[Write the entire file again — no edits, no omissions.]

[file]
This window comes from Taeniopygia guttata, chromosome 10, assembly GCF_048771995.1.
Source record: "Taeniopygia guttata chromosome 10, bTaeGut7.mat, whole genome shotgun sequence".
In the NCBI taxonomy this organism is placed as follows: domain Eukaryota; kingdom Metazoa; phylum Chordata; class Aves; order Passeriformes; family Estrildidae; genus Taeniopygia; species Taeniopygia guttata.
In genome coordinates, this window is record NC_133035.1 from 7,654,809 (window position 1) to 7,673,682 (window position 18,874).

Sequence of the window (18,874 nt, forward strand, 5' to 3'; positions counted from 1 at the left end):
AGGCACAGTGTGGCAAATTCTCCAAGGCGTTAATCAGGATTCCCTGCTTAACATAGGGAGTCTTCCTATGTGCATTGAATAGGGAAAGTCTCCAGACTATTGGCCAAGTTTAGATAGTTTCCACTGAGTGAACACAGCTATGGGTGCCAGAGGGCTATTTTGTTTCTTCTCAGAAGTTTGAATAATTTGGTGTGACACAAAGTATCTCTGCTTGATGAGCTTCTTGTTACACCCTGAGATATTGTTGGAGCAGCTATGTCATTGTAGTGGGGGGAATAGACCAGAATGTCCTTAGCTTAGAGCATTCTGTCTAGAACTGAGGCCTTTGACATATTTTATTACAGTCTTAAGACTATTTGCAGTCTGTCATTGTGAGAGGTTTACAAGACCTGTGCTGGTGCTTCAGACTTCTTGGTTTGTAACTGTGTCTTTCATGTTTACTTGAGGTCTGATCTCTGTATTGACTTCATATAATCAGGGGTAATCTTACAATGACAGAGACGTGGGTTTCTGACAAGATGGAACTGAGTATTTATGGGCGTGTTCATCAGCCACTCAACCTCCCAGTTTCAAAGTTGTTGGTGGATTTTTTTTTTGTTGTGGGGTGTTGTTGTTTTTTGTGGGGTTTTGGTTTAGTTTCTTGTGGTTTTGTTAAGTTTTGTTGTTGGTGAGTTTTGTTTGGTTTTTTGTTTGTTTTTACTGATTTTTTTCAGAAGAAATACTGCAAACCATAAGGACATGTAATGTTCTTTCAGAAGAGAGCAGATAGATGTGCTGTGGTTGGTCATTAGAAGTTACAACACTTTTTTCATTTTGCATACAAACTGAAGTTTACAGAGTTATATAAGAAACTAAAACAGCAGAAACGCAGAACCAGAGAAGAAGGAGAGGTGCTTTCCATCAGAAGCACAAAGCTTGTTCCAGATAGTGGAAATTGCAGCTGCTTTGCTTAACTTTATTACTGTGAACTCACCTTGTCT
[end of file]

This window comes from Taeniopygia guttata, chromosome 10, assembly GCF_048771995.1.
Source record: "Taeniopygia guttata chromosome 10, bTaeGut7.mat, whole genome shotgun sequence".
In the NCBI taxonomy this organism is placed as follows: domain Eukaryota; kingdom Metazoa; phylum Chordata; class Aves; order Passeriformes; family Estrildidae; genus Taeniopygia; species Taeniopygia guttata.
In genome coordinates, this window is record NC_133035.1 from 7,654,809 (window position 1) to 7,673,682 (window position 18,874).

Sequence of the window (18,874 nt, forward strand, 5' to 3'; positions counted from 1 at the left end):
AGGCACAGTGTGGCAAATTCTCCAAGGCGTTAATCAGGATTCCCTGCTTAACATAGGGAGTCTTCCTATGTGCATTGAATAGGGAAAGTCTCCAGACTATTGGCCAAGTTTAGATAGTTTCCACTGAGTGAACACAGCTATGGGTGCCAGAGGGCTATTTTGTTTCTTCTCAGAAGTTTGAATAATTTGGTGTGACACAAAGTATCTCTGCTTGATGAGCTTCTTGTTACACCCTGAGATATTGTTGGAGCAGCTATGTCATTGTAGTGGGGGGAATAGACCAGAATGTCCTTAGCTTAGAGCATTCTGTCTAGAACTGAGGCCTTTGACATATTTTATTACAGTCTTAAGACTATTTGCAGTCTGTCATTGTGAGAGGTTTACAAGACCTGTGCTGGTGCTTCAGACTTCTTGGTTTGTAACTGTGTCTTTCATGTTTACTTGAGGTCTGATCTCTGTATTGACTTCATATAATCAGGGGTAATCTTACAATGACAGAGACGTGGGTTTCTGACAAGATGGAACTGAGTATTTATGGGCGTGTTCATCAGCCACTCAACCTCCCAGTTTCAAAGTTGTTGGTGGATTTTTTTTTTGTTGTGGGGTGTTGTTGTTTTTTGTGGGGTTTTGGTTTAGTTTCTTGTGGTTTTGTTAAGTTTTGTTGTTGGTGAGTTTTGTTTGGTTTTTTGTTTGTTTTTACTGATTTTTTTCAGAAGAAATACTGCAAACCATAAGGACATGTAATGTTCTTTCAGAAGAGAGCAGATAGATGTGCTGTGGTTGGTCATTAGAAGTTACAACACTTTTTTCATTTTGCATACAAACTGAAGTTTACAGAGTTATATAAGAAACTAAAACAGCAGAAACGCAGAACCAGAGAAGAAGGAGAGGTGCTTTCCATCAGAAGCACAAAGCTTGTTCCAGATAGTGGAAATTGCAGCTGCTTTGCTTAACTTTATTACTGTGAACTCACCTTGTCT